"This also means that if an item is incorrectly displayed as 20€ (instead of 200€), the retailer *must* accept a payement of 20€ from the customers. Playing with labels and prices is not allowed."

    The main thrust of you comment was correct, but that bit in particular is an urban myth. All the jurisdictions involved have a legal principle of "mistake" or "error" which can invalidate any contract including the implied contract for sale of goods. This principle dates back to the 1800s or so in England when there were a series of court cases involving rather large errors. The classic US case on mistake is "Sherwood v Walker" (spoiler: the cow was pregnant) justice requires that no advantage be afforded by virtue of mistake, so the contract may be altered in part or voided. There are two reasons why this myth lives on…

    1. Customer service. If you find a €300 item with a €200 sticker in a high class store the staff may decide it’s easier to sell it to you for €200 than spend the whole afternoon with you screaming "I know my rights" at anyone who’ll listen until the police arrive.

    2. Small errors. If you offer a €40 product for €35 by mistake (rather than €200 vs €20 as in your example), the customer might reasonably think it is a genuine reduction in price. In law, this mistake is "unilateral" and might not be grounds to cancel a contract, though see below for other reasons why you might still not get your bargain.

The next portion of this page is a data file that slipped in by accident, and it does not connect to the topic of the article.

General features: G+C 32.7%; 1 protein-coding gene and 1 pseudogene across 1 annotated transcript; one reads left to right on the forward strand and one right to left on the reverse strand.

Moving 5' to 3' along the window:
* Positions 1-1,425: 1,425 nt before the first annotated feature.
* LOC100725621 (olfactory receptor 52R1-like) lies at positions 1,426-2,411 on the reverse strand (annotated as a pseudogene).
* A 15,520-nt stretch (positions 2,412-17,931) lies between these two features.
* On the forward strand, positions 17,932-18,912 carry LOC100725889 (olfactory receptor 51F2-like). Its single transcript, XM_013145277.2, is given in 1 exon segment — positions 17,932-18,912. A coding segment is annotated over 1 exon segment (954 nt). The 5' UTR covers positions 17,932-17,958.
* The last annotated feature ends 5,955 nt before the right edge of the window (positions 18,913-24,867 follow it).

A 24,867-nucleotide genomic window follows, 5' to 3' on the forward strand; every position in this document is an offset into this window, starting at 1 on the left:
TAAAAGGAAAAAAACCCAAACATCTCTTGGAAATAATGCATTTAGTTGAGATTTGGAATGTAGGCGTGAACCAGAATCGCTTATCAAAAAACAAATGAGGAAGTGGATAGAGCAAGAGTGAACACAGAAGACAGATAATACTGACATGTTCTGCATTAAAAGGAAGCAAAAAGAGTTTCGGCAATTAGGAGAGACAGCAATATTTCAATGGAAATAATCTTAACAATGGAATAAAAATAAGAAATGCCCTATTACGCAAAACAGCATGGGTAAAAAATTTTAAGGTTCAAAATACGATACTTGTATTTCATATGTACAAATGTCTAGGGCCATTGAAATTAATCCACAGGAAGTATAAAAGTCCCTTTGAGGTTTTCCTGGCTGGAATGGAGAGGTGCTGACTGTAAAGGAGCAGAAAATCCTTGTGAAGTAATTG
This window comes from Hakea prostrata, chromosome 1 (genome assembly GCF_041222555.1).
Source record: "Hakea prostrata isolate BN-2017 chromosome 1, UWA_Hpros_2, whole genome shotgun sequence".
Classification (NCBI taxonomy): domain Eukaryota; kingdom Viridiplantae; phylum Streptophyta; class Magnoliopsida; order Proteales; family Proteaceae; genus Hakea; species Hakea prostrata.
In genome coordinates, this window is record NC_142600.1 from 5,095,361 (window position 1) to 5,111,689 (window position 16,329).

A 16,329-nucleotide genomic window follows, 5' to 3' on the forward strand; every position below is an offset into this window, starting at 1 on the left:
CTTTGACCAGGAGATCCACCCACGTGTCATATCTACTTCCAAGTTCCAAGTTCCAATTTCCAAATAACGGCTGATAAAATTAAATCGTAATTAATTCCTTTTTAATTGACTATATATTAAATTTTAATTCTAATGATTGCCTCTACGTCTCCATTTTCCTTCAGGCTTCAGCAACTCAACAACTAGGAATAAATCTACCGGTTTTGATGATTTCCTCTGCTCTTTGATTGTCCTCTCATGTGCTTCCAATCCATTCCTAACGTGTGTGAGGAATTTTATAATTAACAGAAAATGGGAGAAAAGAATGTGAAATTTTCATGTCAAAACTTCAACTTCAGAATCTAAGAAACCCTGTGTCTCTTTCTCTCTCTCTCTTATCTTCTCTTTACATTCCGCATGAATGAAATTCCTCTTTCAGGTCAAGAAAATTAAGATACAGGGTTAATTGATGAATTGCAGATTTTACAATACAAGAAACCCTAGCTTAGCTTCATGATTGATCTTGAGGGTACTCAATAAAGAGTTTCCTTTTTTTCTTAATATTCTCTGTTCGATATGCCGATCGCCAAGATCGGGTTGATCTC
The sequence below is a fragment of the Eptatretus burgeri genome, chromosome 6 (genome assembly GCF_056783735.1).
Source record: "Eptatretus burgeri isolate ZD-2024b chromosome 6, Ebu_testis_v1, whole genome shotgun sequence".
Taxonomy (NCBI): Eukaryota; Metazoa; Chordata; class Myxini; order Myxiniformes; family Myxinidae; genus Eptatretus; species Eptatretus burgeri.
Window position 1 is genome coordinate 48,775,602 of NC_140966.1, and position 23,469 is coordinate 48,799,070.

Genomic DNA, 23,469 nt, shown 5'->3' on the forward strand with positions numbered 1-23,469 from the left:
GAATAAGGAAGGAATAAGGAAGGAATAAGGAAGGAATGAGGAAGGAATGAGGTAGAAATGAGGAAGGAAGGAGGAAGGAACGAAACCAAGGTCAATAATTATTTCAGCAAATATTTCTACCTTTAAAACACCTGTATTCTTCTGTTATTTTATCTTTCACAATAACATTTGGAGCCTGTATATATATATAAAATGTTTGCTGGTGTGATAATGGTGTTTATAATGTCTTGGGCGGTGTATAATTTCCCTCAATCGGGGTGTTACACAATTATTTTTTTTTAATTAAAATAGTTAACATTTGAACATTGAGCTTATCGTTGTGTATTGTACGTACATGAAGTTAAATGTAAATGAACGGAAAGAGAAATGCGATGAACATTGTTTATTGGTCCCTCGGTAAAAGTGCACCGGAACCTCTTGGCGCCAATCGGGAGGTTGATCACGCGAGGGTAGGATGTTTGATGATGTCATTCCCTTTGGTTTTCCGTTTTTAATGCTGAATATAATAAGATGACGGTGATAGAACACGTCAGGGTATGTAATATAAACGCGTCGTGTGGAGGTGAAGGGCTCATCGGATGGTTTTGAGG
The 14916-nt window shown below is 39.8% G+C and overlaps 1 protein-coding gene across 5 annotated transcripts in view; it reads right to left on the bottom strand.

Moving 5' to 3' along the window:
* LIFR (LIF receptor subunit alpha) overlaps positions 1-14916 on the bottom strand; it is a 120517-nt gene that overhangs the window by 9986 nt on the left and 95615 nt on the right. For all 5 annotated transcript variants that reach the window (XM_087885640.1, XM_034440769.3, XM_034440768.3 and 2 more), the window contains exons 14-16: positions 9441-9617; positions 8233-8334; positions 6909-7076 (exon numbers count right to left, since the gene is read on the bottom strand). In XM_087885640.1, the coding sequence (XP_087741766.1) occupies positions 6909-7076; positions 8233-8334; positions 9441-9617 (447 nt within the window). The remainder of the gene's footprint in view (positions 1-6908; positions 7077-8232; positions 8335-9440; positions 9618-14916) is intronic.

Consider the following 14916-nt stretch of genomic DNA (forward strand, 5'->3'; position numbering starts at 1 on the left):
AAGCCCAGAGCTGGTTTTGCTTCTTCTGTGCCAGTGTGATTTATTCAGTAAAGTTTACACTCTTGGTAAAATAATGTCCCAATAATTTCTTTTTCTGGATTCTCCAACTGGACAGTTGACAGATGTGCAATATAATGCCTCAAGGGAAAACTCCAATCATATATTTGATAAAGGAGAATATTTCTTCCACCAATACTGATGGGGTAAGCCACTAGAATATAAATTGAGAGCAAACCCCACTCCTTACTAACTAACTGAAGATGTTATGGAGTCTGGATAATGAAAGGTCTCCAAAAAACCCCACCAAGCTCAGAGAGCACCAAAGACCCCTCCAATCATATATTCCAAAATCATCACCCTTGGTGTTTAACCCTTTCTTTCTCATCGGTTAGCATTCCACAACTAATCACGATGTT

In many countries (e.g. Britain) retail sales are at the sole discretion of the seller anyway, he can refuse at any time until the sale is complete, and need not give a reason. There’s a reason for it being the nation of shopkeepers. In France a shop owner is obliged to sell at the same price to everyone, but agan he’s not required to accept mistakes like wrongly priced items, he can just refuse the sale and correct the price.

    Over the Internet you’ll find that the conditions of trade are usually written to ensure that no contract of sale exists until goods are dispatched. That means when someone notices that there were 480 000 orders for iPods last night, at $0.50 each, the company can just automatically generate "Sorry, we were unable to complete your order due to a computer problem" emails to each disappointed customer. Fix the web price, wipe the sweat from your brow and back to work.

  34. doug says:

    I’ll never believe the Maxtor rebate price again. I don’t know whether Maxtor or the rebate clearing house is responsible, but they owe me $125.

    Over a period of about two months, Fry’s had several sales on Maxtor hard drives. I was building a storage rack, so each time, I would buy one or two, then mail in the rebate.

    A few months later, I got back a rejection notice for the first drive — they claimed I hadn’t bought the drive within the rebate period. Ditto for all of the others. Eventually, by complaining and fighting and showing photocopied documentation, I was able to get 3 out of 6 rebates.

    To make matters worse, one of the 3 checks bounced, costing me $5.

    So never get something expecting to get a rebate unless you’re willing to fight for it. For me, that means the rebate has to be pretty substantial — say, $100 or more.